One of the disadvantages of being a developing markets-focused journalist based in London these days is that there are just so many distractions.
I’m not talking about bright lights and the big city. Rather, the slow-motion car crash that is Brexit makes it very difficult to focus on anything else. How am I supposed to think about Turkey’s elections or China’s green finance policies when the House of Commons does absurd things like vote to reject every Brexit option on offer? Or when the prime minister can’t even get enough support to resign properly?
The UK’s collective national breakdown is catching. Apparently the last stage of post-Imperial decay is a return to provincialism. We’re so transfixed, we’re all struggling to focus on anything happening outside the UK’s borders. Maybe this means the hard Brexiteers have already won.
Fortunately for me, the upside of the UK’s descent into bathos is that the country may be coming into my wheelhouse; I’ll no longer have to hide my distraction. Potentially catastrophic news for the future of the UK economy is good news for me, in that I’ll be able to justify my Brexit obsession professionally.
In late March, veteran emerging markets investor Mark Mobius warned that the UK looks like an “emerging market” now. As someone who pioneered fund investment into volatile developing economies three decades ago, his insights are worth listening to. Mr Mobius predicts the pound will crash a further 25% in a 'no deal' scenario, a prospect that is creeping closer by the day as MPs dither and Brussels throws up its hands in despair. Ratings downgrades would loom. Borrowing costs would go up.
His are not the only gloomy predictions out there. Mark Carney, governor of the Bank of England, has predicted material damage to the UK economy in the event of a chaotic exit. Sir Mark Sedwill, the country’s chief civil servant, warned ministers against everything from surging food prices to hamstrung police and security services in a leaked letter outlining professional public servants’ assessment of the damage we are about to inflict on ourselves.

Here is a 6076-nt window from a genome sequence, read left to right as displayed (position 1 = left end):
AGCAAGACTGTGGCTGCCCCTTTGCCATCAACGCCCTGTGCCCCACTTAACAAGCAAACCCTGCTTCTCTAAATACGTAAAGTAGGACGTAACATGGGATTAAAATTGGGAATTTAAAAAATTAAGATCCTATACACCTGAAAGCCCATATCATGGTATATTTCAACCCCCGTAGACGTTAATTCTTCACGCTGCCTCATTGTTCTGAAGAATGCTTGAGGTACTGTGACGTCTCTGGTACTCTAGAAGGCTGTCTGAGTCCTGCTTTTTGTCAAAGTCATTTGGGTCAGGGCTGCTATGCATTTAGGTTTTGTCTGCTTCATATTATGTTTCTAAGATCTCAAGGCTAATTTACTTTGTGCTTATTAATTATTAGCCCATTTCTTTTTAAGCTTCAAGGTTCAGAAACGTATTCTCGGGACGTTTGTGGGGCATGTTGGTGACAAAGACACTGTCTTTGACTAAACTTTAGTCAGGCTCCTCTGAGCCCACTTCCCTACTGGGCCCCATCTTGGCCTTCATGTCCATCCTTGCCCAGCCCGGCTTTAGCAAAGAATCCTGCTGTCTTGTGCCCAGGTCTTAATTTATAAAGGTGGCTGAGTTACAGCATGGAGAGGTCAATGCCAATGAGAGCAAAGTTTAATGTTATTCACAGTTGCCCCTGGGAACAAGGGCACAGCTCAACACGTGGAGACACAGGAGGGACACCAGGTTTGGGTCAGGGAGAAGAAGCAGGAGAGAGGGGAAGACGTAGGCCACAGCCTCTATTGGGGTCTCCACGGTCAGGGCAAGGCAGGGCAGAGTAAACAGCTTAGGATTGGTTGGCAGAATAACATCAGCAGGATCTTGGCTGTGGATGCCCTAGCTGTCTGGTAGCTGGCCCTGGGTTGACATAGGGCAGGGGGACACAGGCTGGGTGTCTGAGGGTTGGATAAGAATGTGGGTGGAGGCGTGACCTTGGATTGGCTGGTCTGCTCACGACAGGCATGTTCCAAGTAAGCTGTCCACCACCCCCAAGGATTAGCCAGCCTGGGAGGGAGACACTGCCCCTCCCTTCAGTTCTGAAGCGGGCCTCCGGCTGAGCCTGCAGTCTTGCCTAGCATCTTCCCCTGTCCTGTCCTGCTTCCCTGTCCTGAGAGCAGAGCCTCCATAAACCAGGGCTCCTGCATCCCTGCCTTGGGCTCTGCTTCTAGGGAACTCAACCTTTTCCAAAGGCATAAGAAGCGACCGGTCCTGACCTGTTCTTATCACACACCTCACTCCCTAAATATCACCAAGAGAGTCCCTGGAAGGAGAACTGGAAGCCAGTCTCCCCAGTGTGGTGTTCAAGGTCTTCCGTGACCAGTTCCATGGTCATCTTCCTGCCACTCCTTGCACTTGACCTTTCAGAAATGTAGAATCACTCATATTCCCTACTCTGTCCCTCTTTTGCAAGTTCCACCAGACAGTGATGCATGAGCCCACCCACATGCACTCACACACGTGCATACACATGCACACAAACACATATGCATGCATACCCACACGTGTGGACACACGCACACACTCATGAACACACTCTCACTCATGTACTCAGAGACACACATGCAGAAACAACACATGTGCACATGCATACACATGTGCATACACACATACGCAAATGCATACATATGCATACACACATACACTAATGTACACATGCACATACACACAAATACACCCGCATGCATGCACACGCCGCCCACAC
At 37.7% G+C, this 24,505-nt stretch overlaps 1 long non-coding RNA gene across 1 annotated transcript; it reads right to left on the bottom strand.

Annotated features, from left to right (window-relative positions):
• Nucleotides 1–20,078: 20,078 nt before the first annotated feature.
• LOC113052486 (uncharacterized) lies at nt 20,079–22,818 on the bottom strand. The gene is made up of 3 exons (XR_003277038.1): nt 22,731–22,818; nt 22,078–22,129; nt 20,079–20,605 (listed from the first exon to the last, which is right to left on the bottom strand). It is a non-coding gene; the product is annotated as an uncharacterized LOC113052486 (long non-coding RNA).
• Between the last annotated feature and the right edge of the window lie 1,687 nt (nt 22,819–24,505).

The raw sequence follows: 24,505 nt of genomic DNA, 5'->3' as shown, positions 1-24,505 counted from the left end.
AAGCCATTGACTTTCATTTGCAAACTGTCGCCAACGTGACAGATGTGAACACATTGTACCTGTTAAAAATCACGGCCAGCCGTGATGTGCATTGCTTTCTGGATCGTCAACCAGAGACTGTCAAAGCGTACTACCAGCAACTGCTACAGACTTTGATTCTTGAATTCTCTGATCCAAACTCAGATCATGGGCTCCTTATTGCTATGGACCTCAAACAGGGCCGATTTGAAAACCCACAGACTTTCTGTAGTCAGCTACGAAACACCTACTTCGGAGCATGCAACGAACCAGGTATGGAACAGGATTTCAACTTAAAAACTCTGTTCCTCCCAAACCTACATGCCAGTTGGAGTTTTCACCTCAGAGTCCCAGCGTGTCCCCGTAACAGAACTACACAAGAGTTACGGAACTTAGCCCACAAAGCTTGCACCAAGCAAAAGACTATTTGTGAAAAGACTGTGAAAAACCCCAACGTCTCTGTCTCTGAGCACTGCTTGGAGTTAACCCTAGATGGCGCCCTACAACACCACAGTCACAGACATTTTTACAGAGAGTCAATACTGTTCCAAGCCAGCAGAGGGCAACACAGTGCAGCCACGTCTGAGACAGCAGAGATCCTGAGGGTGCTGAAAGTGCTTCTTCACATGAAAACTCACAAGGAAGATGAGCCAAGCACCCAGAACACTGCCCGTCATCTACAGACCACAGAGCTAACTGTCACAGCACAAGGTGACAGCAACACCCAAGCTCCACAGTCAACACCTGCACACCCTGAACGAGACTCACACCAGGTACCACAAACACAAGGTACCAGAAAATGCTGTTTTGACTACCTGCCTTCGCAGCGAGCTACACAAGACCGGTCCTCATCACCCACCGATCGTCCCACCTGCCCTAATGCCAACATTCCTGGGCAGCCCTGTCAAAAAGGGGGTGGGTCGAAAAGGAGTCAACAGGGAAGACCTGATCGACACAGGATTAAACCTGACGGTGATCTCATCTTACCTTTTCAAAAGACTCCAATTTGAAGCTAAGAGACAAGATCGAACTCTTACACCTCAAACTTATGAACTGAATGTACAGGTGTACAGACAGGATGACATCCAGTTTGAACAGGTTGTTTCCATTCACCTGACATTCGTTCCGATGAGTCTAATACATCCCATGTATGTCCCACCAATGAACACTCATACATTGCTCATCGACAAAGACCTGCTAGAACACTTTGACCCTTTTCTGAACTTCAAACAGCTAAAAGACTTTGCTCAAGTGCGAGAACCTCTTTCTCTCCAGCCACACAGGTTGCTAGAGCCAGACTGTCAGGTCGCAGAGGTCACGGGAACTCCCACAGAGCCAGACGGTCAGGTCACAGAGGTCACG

Suddenly, decoupled from the EU and facing more political dysfunction than the country exhibited in the aftermath of World War Two, the UK will go from looking like a safe bet for investors to the kind of place where questions about unpredictability dog every capital allocation decision. Political risk is back in a big way. Having spent most of the past decade looking at the Egypts and South Africas of the world, these are dynamics I have a handle on.
To be clear, I’m not implying the UK will descend into state capture or Tahrir Square any time soon. However, its image as a bulwark of global stability underpinned by rock solid institutional foundations is in tatters.
For citizens of some of the UK's former colonies, the irony of watching the country come undone so spectacularly merits some humour. They have, after all, endured years of Western condescension and policy intervention in their own countries. “I am an Indian and I can tell you that Brits take forever to leave,” tweeted one academic. “If only they had strong, Western institutions guiding them towards civilisation,” a Kenyan writer lamented.
Aside from the superficial pleasure of watching a largely unmerited superiority complex laid low, the important point is that now that the UK is behaving like an emerging market, I have the opportunity to become a star. Who would have thought insights on currency volatility, crumbling public services, debt sustainability and tribal politics would be so useful here at home?
BBC Question Time: call me, I’m available.
Adrienne Klasa is the development finance editor of fDi Magazine. E-mail: firstname.lastname@example.org